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Senate GOP aiming for vote this month on health legislation

21 June 2017

Senate Republicans are in agreement that their bill will be significantly different from what the House passed earlier this year, but that is where consensus ends.

The House passed its version of the bill in May, but many GOP senators said that legislation could not be passed in the upper legislative chamber. On Tuesday, the Senate Budget Committee chair announced that the Senate parliamentarian would allow the bill to be considered under reconciliation, a process that would avoid a Democratic filibuster.

Senate Republican leaders on Tuesday presented their caucus with a broad outline of a healthcare plan as the GOP - against the odds - looks to pass an ObamaCare repeal-and-replace bill this summer.

McConnell is working with hardly any margin for error. "I don't really have anything new to tell you", said Sen. Susan Collins (R-ME) that had been bashed by conservatives as "Obamacare-lite".

Another key Republican also expressed optimism. "I'm going to do everything I can to protect Ohio's interests and ensure that our health care system works better for all Ohioans", Sen.

The Trump administration's decision to hold cost-sharing payments "hostage as a political tool" is to blame for insurance companies deciding not to offer coverage in certain areas, Schumer said.

Senators say they also face pressure to move forward as several insurers have pulled out of the ACA marketplaces for next year - most recently in OH, where Anthem's decision to withdraw from the Obamacare exchange likely leaves 20 counties without an insurance provider selling plans for 2018. Orrin Hatch (R-Utah) if there would be a hearing on the bill.

"There should be", Republican Sen. "My personal view is we've got til now to the Fourth of July to decide whether the votes are there or not", said Sen.

"The House and Senate budgets shortchange our state at a time when we don't have to", Cooper said during a news conference. "I think there's obviously more to be done, but the phaseout is further down the road and states have a chance to adapt", he said.

The Republican Senate plan also includes some of its controversial features, such as a phase out of Medicaid expansion under the ACA. At the meeting they reviewed legislative options with the goal of translating those into bill language that could be evaluated in the near future by the Congressional Budget Office.

The Senate bill is looking at basing tax credits not just on age, as the AHCA does, but also on factors such as income and locale. "Of course, it's not everything I want, but that's life".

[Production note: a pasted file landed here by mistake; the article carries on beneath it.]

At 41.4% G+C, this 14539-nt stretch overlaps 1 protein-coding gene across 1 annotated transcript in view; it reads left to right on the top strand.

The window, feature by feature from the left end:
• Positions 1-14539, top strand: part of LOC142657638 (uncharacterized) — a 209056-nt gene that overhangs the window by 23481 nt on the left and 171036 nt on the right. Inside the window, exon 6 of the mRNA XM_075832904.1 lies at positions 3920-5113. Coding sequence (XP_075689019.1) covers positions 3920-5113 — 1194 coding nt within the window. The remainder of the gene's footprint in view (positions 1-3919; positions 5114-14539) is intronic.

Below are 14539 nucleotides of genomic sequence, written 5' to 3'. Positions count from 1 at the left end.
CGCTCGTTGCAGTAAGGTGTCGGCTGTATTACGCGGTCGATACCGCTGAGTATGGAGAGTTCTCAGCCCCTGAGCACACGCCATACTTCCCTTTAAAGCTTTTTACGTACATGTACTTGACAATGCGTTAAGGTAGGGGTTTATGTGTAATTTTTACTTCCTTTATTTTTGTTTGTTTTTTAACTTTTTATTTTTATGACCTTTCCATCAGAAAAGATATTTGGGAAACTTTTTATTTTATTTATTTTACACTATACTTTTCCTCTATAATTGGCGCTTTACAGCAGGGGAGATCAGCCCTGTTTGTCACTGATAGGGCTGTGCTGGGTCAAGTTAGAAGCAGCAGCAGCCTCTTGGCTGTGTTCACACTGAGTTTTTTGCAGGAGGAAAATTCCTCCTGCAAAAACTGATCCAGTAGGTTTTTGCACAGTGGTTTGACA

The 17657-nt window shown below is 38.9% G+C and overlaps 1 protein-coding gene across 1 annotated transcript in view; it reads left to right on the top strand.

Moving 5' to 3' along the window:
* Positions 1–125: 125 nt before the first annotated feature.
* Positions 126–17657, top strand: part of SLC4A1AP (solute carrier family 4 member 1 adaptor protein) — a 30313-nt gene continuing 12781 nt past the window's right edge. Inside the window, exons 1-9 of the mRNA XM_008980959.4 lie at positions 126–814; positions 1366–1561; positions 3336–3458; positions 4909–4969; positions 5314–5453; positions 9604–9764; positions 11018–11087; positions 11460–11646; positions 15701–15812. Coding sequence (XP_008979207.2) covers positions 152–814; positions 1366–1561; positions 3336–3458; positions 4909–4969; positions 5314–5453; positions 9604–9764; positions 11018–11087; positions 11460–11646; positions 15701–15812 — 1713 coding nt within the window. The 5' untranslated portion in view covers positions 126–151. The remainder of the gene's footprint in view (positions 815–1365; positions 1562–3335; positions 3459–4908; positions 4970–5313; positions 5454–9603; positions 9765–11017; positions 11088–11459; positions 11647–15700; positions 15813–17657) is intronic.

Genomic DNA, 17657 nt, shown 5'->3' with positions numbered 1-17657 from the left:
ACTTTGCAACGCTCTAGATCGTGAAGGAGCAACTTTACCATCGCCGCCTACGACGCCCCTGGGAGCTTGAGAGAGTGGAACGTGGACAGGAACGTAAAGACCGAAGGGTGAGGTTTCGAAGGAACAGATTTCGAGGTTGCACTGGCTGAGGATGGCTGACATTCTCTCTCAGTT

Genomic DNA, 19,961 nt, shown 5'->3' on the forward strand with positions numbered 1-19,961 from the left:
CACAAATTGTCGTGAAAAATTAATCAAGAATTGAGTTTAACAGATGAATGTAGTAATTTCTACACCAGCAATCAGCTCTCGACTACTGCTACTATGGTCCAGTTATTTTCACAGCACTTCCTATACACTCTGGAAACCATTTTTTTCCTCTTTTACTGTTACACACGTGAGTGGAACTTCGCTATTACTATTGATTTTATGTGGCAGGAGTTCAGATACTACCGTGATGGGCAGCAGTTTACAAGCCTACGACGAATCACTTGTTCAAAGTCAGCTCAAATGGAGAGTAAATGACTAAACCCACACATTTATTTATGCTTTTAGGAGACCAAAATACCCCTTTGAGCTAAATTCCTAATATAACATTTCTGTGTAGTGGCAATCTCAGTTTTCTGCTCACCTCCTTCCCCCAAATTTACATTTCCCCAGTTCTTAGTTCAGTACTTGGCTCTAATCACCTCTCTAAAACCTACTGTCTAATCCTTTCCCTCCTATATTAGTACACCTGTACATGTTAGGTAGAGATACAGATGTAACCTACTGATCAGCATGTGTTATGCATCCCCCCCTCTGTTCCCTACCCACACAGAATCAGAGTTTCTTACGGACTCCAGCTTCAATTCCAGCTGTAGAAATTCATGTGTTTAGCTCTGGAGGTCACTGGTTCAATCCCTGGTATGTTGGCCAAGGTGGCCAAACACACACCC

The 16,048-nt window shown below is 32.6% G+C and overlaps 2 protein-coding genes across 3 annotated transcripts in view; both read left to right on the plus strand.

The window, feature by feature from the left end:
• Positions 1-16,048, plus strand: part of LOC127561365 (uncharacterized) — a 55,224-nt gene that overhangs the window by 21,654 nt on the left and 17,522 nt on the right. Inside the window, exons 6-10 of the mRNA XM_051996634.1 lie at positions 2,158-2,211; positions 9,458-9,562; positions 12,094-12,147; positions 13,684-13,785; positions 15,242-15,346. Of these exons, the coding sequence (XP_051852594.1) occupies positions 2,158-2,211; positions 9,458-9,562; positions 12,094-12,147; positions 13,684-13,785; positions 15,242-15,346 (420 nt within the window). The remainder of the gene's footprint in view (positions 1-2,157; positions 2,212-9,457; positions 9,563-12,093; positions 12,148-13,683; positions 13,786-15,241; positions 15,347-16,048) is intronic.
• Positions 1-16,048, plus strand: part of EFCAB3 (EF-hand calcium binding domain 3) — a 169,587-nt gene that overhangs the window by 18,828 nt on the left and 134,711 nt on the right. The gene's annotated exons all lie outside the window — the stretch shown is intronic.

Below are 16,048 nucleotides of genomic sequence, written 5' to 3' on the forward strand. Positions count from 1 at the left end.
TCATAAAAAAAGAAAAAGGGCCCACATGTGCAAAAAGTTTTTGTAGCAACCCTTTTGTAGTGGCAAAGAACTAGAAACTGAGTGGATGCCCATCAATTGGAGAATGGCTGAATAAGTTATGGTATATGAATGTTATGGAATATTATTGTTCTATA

Under current matching rules, Nevada would pay $113 million a year to cover those who received Medicaid under the expansion in 2021. "Senator Grassley was the ranking member". We're not even gonna have a hearing, on a bill that impacts one-sixth of our economy. Lindsey Graham (R-S.C.) said as he headed into a lunch meeting with the rest of the Republican conference, saying "differences on Medicaid" were making it hard to impossible for GOP members to come together on a bill.

Even if Paul is not lost yet, other conservatives like Sens.

As Senate Intelligence Committee members met with Comey in a classified setting, the House began debate on the Financial Choice Act - a bill that would kill numerous Wall Street regulations created following the 2008 financial crisis.

- Gov. Roy Cooper on Monday chided lawmakers for their proposed budgets, saying they were socking too much away in reserve or giving too much to businesses or wealthy individuals through tax breaks and not investing enough in education and in rural areas to move North Carolina forward.

"Democrats are trying to blame the failures of Obamacare on anything but the broken health care law itself". "It's been in the air for seven years, and it's time to come in for a landing". But only a handful of dissident Republicans are needed to gum up the negotiations.

"I hope it could ride together" with long-term changes to health-care system, but Congress may need to make short-term revisions quickly to reassure the markets, Thune said. But there is great appetite as soon as they abandon it. Lawmakers said preliminary discussions with the CBO have already begun.

The other sticking point?

Meantime, House and Senate intelligence committees issued a slew of subpoenas last week, a sign their investigations are hitting their stride. Or the two chambers could set up a conference committee and try to resolve their differences that way.

Rep. J.R. Hoell of Dunbarton said in a written statement Wednesday that this decision sends the message that House leadership is "only interested in more of the same".

Senate GOP aiming for vote this month on health legislation